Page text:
“People have written about Sleep as if it were some kind of record attempt, but I could just put repeat marks at the end and it would be 16 hours. It’s not about that,” he says.

Richter started composing  when he was around three years old.

Little melodies would come into his head, he  recalls, which he would  play around with until they worked.

“I thought everyone did it,” says Richter. It was only a decade later, when he’d been playing piano for a few years and understood what notation was, that he began to write it down. But in his head he is still in that prenotation world. He is always humming; his wife and three children joke about how much he hums.

“It’s a liminal thing, humming,” he  says of the concept of being in-between or in transition. “And I’m always interested in liminal things.”

Sleep too, is liminal. “It’s a creative place – you could say it’s where I do my best compositions.”

Before he started, he wanted to know more about sleep and the brain so he turned to US neuroscientist David Eagleman, with whom he had collaborated a few years before.

“David is a superhero: a neuroscientist by day and a novelist by night. He wrote this beautiful little book called Sum (a play on the double meaning of the English for “addition” and the Latin word for “I am”) about what happens when we die.

“I wrote an opera – or I suppose 40 operas – for Covent Garden based on Sum, and so it made sense that David was the first person I went to.”

He found that  research over the past few years has started to unpick the way the mind functions in sleep.  

“I was able to incorporate the kinds of structure and grammar which foster a sleep state. That’s not to say I was remote controlling anyone’s sleep but I was mindful of the kinds of things which might be helpful.”

According to Eagleman, the kinds of things that are helpful are just what you might expect: “very low frequency tones, repetitive tones, repeating structures.”

“And I thought ‘Great, that’s what I do anyway’,” says Richter. “And with Sleep I did get some comments along the lines of ‘Max Richter’s music sent me to sleep again, only this time he meant it to’.”

If Richter had not been a composer he would have liked to have been an astronaut.

“That was my number one job. Then when I was about eight I told my mother that that was what I was aiming for, and she laughed and said ‘But that’s what everyone else wants to be too’.”

“Actually,” he  reflects, “I think that in a way, metaphorically, it’s what I’m doing right now in my work. Every project I do is like a journey into the unknown.”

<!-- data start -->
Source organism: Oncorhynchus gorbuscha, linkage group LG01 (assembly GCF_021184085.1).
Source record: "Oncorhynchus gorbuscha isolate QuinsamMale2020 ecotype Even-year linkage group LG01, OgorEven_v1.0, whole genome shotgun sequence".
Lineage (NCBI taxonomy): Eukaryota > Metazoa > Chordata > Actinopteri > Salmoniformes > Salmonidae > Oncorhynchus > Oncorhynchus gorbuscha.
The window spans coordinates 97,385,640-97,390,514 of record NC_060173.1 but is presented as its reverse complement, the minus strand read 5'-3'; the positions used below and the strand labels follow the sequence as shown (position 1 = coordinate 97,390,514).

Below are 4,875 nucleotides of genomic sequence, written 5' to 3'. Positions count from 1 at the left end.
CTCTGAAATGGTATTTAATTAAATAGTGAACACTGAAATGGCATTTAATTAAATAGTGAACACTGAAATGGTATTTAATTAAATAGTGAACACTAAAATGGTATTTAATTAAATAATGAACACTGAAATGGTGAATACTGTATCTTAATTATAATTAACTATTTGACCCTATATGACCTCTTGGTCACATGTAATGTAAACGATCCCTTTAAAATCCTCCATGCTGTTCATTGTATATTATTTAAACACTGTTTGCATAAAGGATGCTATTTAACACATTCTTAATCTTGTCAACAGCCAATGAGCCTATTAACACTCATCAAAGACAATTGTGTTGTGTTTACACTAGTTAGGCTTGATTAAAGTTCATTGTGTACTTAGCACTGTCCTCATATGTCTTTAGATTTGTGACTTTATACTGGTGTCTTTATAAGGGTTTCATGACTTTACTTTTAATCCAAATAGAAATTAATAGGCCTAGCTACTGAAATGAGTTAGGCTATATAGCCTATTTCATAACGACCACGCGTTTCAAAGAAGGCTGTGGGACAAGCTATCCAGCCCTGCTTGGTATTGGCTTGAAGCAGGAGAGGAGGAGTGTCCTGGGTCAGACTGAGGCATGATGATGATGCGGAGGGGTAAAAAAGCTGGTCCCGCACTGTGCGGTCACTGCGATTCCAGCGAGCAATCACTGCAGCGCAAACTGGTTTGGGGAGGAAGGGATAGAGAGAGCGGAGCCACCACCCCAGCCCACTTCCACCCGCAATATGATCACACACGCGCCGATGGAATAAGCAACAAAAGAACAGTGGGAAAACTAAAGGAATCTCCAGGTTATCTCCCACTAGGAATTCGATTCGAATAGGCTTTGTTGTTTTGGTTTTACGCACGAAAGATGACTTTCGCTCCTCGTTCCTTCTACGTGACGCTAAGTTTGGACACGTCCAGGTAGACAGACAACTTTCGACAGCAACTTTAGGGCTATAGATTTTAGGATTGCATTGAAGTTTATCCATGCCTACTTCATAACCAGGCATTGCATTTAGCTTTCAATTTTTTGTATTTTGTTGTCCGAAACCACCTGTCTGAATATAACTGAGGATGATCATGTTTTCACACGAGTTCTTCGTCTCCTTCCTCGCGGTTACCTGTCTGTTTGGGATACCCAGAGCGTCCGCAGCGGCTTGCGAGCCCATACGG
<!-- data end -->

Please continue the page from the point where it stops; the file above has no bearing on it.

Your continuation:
Sleep is available on iTunes; a shorter edition is released on CD by Universal Music


Sleep is soothing and has relaxing beautiful melodies but didn’t knock me out

As a chronic insomniac, Post writer Elaine Yau was excited when she heard about  Sleep.   

Unlike the mostly (in my opinion, useless) anodyne soundtracks posted by meditation gurus and hypnotists on YouTube to console the sleep-deprived, Sleep sounds more promising as a therapy. There is science behind its production – Richter consulted American neuroscientist David Eagleman for the project, and the eight-hour piece, as it progresses throughout the night, is said to lead listeners through the four sleep cycles normal  people go through.  

But hope soon turned into disappointment as I was still wide awake, tossing and turning, 45 minutes into Richter’s composition. The music is soothing enough,  playing in slow rhythm and featuring a repetitive sound resembling a bell quietly tolling in a serene monastery.

 Yet it is not much different from the free sleep therapy music I found online. Except that YouTube clips last mostly one to two hours, which means I have to get up and hit the replay button several times if I  am having a really bad night.

But beyond its duration, I don’t find anything special about Sleep.

There are different kinds of insomniacs. Some wake too early and can’t  get back to sleep. In my case, it’s difficult for me to fall asleep; I spend an abnormally long time (i.e. hours) in stage one of the sleep cycle  and my body  is deprived of  the refreshment a deep slumber provides. So I wake up feeling exhausted the next day.

Sometimes, I watch old black-and-white films or read long and tedious passages in books to tire my eyes and rely on boredom to put me out. Music seldom works in the same way as words or images. But insomnia affects sufferers in unique ways, with everybody reacting to sleep aids differently.

For those who can fall asleep but wake too soon, Sleep might be able to help them; immersion in ambient music might be able to extend their  shut-eye. For those who are not chronic patients and just stay awake on some unlucky nights, Sleep, with its relaxing and beautiful melodies, should also be able to calm their frayed nerves.